Once we had finished eating, Eric took us on a tour of the other colleges. Many of the campuses aren’t open to the public, but Eric told us to ‘look like students,’ and we walked in as though we knew where we were going. Eric pointed out Gothic and Romanesque and Medieval detailing as we wound our way through all the old, golden buildings. At All Souls, one of the snottiest and most elite colleges, Eric used his special reader card to get us in and show us a very old, lovely library. With ladders and two open stories, it looked a bit like the library in Beauty and the Beast.

It was a fun tour, and although neither Joshua nor I were aware of much Oxford lore, Eric’s grasp of the history and architecture gave us a pretty good picture of Oxford’s mysterious past and elite legacy.

Although Oxford is a lovely place filled with brilliant minds, not everyone seemed happy. Standing below the tallest tour on campus, we looked up to find a young woman ready to jump. Eric reached into his pocket to call the police, but luckily, they were already there, calling up to her and trying to prevent a tragedy. We quickly walked away, not prepared to see the outcome.

Shaken, we decided to go on with the tour. Eric took us through a couple more campuses, and we peaked into the lovely, old chapels. Apparently, Evensong is held in most of these chapels every night. Eric said that someone, at some point, donated lots and lots of money so that these choirs could sing worship into perpetuity. We resolved to attend before we left.

We continued our walk through Magdalen College (pronounced like Maudlin), and passed by their deer park where they keep dozens of tame deer. It was quiet, and with the leaves on the ground and the sun setting, it felt very wintry and English. We kept walking, and circumnavigating another college, we came to a canal and eventually a pub, where we stopped for a couple of pints for the boys and a Winter Pimms for me.

On our way home, we stopped in at Tescos to buy food for dinner. After months of paying for restaurant food, I’m so excited to cook again. Eric, never one to spend much time preparing food, seemed a bit apprehensive, but we promised him that we would take it easy on him and make simple, quick dishes.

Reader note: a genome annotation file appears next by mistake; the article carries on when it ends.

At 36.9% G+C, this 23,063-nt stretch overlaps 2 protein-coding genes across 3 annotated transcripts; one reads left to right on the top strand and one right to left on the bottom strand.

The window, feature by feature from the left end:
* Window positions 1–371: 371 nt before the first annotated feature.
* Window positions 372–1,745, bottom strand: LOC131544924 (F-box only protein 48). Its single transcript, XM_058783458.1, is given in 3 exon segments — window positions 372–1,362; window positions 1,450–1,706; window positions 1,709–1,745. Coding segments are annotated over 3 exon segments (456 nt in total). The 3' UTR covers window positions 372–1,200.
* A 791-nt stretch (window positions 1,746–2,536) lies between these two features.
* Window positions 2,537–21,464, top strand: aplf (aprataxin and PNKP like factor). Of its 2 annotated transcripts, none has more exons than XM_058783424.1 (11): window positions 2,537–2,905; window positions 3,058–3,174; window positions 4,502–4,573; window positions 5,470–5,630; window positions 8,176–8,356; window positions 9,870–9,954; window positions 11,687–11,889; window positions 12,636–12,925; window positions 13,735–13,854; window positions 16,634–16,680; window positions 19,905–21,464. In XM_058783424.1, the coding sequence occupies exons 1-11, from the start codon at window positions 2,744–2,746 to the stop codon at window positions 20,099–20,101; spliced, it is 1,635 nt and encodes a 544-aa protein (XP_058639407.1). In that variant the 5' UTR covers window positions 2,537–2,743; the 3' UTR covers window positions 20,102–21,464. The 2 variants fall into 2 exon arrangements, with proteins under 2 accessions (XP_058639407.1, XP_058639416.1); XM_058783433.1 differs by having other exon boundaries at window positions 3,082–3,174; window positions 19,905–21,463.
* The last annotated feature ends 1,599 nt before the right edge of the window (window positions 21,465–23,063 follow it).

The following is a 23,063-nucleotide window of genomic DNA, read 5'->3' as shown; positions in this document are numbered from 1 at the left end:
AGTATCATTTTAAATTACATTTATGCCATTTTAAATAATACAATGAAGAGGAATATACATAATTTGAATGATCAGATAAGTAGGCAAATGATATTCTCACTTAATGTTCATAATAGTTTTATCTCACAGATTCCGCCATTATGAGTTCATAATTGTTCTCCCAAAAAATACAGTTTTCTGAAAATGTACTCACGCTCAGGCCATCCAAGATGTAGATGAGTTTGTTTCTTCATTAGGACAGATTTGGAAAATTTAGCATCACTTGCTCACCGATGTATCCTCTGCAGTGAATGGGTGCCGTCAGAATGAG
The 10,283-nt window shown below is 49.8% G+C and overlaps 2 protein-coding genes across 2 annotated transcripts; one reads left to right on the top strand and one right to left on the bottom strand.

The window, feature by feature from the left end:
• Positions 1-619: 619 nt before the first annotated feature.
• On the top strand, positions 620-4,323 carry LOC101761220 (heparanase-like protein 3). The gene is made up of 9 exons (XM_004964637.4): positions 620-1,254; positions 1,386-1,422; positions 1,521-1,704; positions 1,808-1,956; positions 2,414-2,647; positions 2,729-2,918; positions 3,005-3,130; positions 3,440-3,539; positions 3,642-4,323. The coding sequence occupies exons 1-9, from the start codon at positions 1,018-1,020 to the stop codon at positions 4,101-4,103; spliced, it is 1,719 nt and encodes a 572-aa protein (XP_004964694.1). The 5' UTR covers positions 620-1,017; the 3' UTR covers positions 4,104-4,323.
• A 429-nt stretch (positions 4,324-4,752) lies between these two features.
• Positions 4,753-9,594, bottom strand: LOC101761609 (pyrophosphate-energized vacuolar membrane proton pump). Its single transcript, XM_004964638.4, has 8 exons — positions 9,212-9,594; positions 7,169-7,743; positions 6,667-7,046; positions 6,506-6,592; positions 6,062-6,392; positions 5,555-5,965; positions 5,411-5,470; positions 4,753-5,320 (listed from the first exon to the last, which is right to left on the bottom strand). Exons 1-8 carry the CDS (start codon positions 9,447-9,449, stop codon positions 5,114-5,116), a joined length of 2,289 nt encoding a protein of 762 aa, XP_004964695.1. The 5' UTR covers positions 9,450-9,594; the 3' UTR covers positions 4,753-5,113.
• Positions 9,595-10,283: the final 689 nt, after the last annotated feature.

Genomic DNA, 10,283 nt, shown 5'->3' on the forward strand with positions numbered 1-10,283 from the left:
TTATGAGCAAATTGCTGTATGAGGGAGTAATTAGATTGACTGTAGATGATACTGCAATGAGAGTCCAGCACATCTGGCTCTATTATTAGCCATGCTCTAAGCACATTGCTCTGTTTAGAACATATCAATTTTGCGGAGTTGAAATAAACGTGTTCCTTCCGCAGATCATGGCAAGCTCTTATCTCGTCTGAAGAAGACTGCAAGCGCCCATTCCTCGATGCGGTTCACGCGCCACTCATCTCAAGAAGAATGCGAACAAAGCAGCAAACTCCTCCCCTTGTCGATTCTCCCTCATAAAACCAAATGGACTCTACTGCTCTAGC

Back at the house, we crowded into the little kitchen and chopped vegetables while we chatted. Eric sliced some cheese, and we snacked while we waited for the food to be ready. Eric’s roommates came home, and they looked shocked to see Eric in the kitchen, cooking. They teased him and opened his cabinet to show us the four tubs of peanut butter, a loaf of bread, and a stock of pasta sauce and noodles. Eric took the ribbing well, and we told his roommates that not much has changed since we lived with Eric nearly five years ago when he lived mainly on a diet of taquitos and tortellini.

After a bit, I took our casserole dish out of the oven. Eric eyed the eggplant bake suspiciously, but he had seconds, and all of us had our fill.

For the rest of the evening, we checked our e-mail and chatted. Just before 10 PM, Joshua started to feel poorly, so we all said goodnight and headed off to bed.

December 9, 2010

From the internet cafe, Joshua and I wandered down the street, choking on the smell of generators and urine. I dragged Joshua into one shop when I spied walls lined with dangly earrings, and we stayed there for a bit while I carefully examined each row and column, selecting half a dozen. At the counter, I paid the equivalent of six dollars without even bargaining. We continued on down the road, walking by a lagoon of piss and shit and dead things. One woman came up to me with her hand outstretched and a child on her hip, and I realized that she must have been a bride burning victim. Every visible stretch of flesh was whorled and knotted with scars. She couldn’t have been older than twenty.

Back in Connaught Place, we crossed the busy roundabout and walked the circular path a few times, just to stretch our legs. A sign announced the Delhi marathon, and Joshua and I wondered how you could possibly run in a city without sewage, homicidal rickshaws, and air pollution so thick you can taste it.

We returned to the restaurant in which we had eaten the night before. Ordering two more dosas, we played our last hand of cards and enjoyed two glasses of fresh lemon soda, which is neither too sweet nor too sour. When our dosas came, we savored them slowly. It’s our last meal in India.

The sun began to set, so we paid and walked back. In some ways, it was almost scarier than the night before; like last night, it was fully dark, but it was also rush hour, and there were crowds and vehicles zipping about everywhere. Joshua took out the camera to take a few photos of what we now endearingly refer to as ‘Gotham City,’ and a number of people gathered around us to stare and point at our ostentatious display of whiteness and wealth. We hurried back to the hotel.

Joshua decided that he’d like a Kingfisher beer on his last night in India, so we walked to the rooftop of the hotel for a drink. Listening to the sounds of chaos from below, we agreed that it wasn’t Delhi so much as it was us: in most ways, Delhi was much better than we had expected. It was dirty and smelled like a spicy fart, yes, but the boulevards are suprisingly wide, the buildings are modern, and the poverty wasn’t so much more startling than many of the other places that we’ve been. In many ways, Delhi exceeded our expectations, but that doesn’t mean that we particularly liked it. And it doesn’t mean that it doesn’t really look like a post-apocalyptic universe.